Before the X Games, there was Evel Knievel — the original daredevil showman built for the age of mass media. Was he an athlete, entertainer, rebel without a cause, hustler or just nuts?
Daniel Junge’s Being Evel suggests that he was all of the above, a product of his times and an American original. From a rough childhood in Butte, Montana, where he sometimes escaped arrest by outracing a patrol car on his motorcycle, Knievel found his big break on ABC’s “Wide World of Sports,” in which he demonstrated the thrill of victory in what became his trademark stunt: jumping his motorcycle over a long row of cars. Shortly after that, he embodied the agony of defeat when he crashed in the parking lot at Caesars Palace after launching over the casino’s famous fountains.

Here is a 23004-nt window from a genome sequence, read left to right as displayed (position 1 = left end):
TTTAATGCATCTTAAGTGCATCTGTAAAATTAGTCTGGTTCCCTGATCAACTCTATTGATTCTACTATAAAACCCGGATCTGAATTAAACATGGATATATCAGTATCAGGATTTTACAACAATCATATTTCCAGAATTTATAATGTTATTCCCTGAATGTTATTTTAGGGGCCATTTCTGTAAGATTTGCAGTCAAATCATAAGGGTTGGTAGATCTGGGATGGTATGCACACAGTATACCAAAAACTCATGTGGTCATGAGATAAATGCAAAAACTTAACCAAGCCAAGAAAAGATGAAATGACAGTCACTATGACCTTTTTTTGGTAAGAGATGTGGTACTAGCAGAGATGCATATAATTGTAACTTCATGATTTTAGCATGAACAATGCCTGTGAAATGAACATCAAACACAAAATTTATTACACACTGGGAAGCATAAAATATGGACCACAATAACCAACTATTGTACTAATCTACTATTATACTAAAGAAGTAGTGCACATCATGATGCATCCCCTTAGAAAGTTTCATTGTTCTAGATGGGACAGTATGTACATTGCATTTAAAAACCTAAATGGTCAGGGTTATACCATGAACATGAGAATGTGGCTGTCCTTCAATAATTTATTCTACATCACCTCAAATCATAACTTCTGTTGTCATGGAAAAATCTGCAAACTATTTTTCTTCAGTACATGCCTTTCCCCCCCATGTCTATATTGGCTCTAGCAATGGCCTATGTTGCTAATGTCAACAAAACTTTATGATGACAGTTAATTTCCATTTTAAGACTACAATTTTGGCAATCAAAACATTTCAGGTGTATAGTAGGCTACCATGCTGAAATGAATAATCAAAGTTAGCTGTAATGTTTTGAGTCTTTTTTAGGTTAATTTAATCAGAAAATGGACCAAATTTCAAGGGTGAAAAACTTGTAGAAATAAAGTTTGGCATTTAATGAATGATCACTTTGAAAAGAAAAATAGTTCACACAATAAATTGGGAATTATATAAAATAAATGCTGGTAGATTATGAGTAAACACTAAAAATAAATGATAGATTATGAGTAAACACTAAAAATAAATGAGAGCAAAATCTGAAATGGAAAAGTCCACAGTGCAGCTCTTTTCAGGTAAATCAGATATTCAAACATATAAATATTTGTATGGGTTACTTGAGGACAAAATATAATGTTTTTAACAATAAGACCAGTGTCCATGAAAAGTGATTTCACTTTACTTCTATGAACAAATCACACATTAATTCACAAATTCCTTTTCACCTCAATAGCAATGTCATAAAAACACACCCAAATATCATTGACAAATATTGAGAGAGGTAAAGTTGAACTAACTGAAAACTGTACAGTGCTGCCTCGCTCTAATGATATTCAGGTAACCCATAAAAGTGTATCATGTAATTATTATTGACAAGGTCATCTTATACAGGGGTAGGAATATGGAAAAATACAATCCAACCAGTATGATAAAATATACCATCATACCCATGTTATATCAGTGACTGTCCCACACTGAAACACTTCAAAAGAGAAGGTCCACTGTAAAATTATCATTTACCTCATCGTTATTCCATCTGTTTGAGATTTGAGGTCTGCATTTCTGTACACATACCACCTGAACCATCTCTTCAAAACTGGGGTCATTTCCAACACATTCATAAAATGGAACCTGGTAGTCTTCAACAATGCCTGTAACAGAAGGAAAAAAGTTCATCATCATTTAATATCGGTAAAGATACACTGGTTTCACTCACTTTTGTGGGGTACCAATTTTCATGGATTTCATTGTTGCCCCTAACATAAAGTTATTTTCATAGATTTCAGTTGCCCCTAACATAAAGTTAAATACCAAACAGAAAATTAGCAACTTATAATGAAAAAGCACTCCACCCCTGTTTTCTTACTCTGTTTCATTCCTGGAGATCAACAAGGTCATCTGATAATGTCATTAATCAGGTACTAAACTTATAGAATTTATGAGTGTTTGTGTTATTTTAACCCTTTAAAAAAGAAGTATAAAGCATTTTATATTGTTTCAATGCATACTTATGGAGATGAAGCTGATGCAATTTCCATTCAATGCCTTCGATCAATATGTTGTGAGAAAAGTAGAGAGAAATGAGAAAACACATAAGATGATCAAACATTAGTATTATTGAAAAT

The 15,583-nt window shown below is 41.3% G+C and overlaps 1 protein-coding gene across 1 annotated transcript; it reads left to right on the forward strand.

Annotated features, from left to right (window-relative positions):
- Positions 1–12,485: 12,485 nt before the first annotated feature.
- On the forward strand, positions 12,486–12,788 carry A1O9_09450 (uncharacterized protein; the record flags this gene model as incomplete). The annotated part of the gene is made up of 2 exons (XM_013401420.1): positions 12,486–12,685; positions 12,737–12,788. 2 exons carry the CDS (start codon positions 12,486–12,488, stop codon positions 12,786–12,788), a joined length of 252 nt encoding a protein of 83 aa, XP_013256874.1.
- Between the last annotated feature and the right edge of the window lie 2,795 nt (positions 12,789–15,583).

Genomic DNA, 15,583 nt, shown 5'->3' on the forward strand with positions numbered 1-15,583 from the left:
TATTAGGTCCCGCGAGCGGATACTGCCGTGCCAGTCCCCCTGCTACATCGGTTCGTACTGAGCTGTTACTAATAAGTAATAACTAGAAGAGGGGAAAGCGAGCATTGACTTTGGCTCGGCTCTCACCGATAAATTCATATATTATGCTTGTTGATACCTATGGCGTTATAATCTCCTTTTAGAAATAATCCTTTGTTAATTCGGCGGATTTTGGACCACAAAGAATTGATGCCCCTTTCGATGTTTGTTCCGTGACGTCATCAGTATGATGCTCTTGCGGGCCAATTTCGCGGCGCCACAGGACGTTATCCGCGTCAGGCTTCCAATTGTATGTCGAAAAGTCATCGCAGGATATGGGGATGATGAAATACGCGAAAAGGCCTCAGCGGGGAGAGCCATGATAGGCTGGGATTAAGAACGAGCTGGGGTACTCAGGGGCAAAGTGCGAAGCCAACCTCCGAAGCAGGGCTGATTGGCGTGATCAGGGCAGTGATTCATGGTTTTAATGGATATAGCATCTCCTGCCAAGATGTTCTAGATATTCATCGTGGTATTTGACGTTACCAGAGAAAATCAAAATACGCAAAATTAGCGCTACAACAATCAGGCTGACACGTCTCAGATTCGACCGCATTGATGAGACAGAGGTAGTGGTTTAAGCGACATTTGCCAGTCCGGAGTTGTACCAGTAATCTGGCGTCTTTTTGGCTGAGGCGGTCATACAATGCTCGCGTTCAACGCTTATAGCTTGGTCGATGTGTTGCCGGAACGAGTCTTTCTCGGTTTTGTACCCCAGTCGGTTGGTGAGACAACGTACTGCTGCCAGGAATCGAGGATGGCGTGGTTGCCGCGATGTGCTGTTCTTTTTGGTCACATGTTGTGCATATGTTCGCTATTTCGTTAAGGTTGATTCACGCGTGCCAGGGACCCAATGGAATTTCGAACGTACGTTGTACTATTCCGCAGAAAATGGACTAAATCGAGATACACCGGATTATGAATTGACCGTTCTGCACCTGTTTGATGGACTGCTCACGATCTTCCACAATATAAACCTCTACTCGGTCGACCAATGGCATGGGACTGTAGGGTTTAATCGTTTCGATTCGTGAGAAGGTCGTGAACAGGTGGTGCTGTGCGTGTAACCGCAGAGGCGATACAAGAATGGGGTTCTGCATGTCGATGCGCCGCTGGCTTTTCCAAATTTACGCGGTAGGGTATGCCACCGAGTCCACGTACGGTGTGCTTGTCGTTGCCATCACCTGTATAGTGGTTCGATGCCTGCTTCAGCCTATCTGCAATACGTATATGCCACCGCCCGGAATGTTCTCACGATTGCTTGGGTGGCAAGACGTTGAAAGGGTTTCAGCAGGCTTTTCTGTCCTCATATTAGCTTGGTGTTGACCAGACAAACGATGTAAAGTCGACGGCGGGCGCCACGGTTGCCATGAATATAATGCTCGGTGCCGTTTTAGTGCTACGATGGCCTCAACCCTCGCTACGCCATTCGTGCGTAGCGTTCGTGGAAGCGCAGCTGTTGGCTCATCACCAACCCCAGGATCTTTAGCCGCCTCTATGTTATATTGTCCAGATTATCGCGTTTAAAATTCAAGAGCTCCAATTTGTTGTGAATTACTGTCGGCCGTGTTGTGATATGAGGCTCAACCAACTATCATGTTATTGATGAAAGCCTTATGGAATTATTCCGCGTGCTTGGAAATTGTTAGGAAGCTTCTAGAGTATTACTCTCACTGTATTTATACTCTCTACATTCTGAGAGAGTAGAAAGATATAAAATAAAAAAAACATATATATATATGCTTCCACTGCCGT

From that point on, he was an enormous celebrity with the singular shtick of cheating death. Being Evel celebrates Knievel’s indefatigability, but the hot-tempered spectacle that was Evel Knievel raises troubling questions — not only about Knievel’s gladiatorial exploits, but also about the lucrative enterprise of death-defying performer-athletes and the public fascination they command.